I’m sure I’m not the first person to compare local newcomers Royal Teeth to Brooklyn-based experimental rock band Dirty Projectors, as each group’s unique sound is anchored by the acrobatic interaction of male and female voices.
But where Dave Longstreth of Dirty Projectors sets swirling vocal harmonies against stripped down instrumentation and nimble time signature changes, the interplay between Royal Teeth’s Gary Larson and Nora Patterson is wrapped in bright walls of synthy samples and fat bass lines (to say nothing of the fact that the earnest lyrics they are singing are not at all based on faint memories of Black Flag or Don Henley’s imagined exploits in 16th century Mexico).
Recorded in front of a small crowd of friends and families, Live Office Session faithfully captures the resulting brand of sleek electro-pop; and without the safety net (or trappings) of a modern recording studio, Royal Teeth’s first official EP also hints at the dynamism of the band’s energetic shows. Well-produced samples and tasteful instrumentation set the stage for complementary aural salvos that move higher and higher up the vocal register in a formula that works well on its own but is frequently augmented with unexpected and welcome flourishes. The spacey ambiance that begins both “Presents” and “Act Naturally” is held down by driving, Jerry Harrison-style guitar work, while “I Don’t Mind” marches along with the steady power of Josh Hefner’s live percussion.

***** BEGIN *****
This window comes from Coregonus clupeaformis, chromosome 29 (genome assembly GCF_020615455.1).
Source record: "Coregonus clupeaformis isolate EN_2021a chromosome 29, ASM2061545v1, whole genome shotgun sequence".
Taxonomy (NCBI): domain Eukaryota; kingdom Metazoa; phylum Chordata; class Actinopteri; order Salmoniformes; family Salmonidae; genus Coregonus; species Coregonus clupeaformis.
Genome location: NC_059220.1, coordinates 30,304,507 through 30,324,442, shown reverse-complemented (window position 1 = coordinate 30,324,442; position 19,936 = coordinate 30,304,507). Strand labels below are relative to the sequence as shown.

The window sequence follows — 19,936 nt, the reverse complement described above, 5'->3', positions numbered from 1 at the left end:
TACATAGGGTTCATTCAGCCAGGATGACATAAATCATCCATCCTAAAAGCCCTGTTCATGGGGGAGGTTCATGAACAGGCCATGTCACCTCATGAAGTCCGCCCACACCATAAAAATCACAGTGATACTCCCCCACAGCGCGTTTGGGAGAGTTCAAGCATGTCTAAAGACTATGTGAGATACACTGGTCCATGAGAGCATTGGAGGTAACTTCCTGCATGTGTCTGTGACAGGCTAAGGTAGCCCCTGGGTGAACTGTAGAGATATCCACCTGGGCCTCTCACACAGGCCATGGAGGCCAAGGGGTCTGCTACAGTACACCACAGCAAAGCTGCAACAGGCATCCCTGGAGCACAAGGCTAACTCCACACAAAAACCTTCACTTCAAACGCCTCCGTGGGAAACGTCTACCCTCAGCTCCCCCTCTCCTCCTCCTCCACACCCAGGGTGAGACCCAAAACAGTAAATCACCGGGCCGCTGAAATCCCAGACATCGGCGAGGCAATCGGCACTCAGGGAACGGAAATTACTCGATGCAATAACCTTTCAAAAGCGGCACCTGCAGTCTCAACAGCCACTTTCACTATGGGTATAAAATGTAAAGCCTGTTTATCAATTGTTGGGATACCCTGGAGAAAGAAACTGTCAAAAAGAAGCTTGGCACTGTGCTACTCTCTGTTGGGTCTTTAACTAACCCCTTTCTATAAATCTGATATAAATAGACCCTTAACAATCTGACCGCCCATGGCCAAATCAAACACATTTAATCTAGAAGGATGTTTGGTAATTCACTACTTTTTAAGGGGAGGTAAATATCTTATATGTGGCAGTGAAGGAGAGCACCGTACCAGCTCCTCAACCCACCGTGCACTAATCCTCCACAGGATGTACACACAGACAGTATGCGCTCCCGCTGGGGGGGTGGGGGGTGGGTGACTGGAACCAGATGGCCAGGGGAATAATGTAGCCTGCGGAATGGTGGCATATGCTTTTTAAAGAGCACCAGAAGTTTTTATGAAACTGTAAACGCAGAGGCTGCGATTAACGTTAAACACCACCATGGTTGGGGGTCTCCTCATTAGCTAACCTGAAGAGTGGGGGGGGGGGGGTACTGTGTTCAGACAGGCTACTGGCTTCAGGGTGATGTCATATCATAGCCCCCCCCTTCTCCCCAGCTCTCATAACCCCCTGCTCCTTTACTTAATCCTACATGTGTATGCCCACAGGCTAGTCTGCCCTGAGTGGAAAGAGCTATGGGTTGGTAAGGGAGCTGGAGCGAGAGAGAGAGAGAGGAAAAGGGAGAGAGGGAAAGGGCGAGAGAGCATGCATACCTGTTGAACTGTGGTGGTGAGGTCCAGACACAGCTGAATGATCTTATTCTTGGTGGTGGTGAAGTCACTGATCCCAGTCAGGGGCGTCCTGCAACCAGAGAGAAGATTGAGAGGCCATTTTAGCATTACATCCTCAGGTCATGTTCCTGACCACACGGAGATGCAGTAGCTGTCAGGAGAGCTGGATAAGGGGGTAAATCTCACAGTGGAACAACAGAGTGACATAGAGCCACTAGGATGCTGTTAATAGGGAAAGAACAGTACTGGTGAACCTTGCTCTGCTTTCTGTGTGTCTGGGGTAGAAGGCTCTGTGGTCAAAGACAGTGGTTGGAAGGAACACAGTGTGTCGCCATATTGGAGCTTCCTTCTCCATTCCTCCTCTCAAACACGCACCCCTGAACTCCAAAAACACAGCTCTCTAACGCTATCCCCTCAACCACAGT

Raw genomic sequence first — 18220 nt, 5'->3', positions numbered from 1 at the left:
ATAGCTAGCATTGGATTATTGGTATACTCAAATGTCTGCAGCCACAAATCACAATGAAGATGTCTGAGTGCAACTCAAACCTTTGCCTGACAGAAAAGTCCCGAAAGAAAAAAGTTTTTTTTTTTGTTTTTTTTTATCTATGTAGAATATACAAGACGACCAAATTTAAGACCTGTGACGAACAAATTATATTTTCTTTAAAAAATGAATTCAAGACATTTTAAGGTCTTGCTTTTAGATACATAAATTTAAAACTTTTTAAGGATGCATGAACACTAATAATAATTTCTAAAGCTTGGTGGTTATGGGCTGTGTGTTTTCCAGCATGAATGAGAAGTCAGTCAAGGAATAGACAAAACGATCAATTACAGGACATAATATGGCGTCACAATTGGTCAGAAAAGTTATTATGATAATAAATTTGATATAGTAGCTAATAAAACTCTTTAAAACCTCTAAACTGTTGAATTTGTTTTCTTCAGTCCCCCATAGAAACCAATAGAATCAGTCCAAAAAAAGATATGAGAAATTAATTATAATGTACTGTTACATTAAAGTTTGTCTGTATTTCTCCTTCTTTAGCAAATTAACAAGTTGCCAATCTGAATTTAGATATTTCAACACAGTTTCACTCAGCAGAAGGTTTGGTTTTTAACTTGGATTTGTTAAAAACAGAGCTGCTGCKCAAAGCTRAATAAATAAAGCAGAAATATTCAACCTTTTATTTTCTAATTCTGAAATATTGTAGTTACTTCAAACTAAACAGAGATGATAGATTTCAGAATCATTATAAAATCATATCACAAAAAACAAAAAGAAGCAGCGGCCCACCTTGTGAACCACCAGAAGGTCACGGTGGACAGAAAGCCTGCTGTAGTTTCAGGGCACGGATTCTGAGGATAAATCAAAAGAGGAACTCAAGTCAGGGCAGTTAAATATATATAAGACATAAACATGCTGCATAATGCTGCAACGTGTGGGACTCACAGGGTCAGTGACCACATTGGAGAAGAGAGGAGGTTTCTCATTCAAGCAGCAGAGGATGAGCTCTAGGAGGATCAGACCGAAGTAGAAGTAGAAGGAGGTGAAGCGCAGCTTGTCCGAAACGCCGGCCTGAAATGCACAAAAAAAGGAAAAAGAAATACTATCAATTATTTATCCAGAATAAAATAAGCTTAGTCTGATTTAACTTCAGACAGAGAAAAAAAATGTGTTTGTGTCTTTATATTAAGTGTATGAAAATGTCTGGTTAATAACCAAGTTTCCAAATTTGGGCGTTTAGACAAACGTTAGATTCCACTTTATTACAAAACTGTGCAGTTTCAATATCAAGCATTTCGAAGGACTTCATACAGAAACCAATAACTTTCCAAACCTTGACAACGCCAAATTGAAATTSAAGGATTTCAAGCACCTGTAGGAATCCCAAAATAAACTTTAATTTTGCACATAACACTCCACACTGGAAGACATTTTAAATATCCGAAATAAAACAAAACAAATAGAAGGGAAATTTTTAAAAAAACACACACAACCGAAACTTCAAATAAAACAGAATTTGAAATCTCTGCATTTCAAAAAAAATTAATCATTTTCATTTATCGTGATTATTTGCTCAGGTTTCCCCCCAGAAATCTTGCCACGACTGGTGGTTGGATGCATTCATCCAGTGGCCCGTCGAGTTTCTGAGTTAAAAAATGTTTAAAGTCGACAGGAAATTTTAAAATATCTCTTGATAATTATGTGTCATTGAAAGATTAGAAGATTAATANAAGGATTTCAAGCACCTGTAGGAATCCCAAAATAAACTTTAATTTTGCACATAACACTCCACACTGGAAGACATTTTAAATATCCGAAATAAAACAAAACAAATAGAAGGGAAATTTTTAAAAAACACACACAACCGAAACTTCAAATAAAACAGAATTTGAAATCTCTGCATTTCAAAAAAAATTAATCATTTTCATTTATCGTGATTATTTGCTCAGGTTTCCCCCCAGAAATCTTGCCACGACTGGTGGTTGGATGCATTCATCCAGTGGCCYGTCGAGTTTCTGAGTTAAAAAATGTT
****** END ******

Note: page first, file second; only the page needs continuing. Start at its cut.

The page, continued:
But the true standout track on Live Office Session may be the band’s cover of The Knife’s 2003 single “Heartbeats”. The song has already been famously reworked by Swedish singer-songwriter José González, but his hollow, acoustic version dispenses with the haunting beauty of the original in favor of an unnecessarily severe indie-folk affectation. Royal Teeth’s take keeps the infectious downtempo beat while Patterson and Larson add a pleasant, decidedly non-Bjork-ish delivery of the sincere, emotive lyrics.
The sordid (at least from where I’m standing) history of this particular song and the excellent rendition found on Live Office Sessions does much to sum up Royal Teeth’s musical achievements so far: they have managed to inject a wholesome dose of personality into electronic-inspired tunes without losing the enveloping danceability that sythpop readily provides.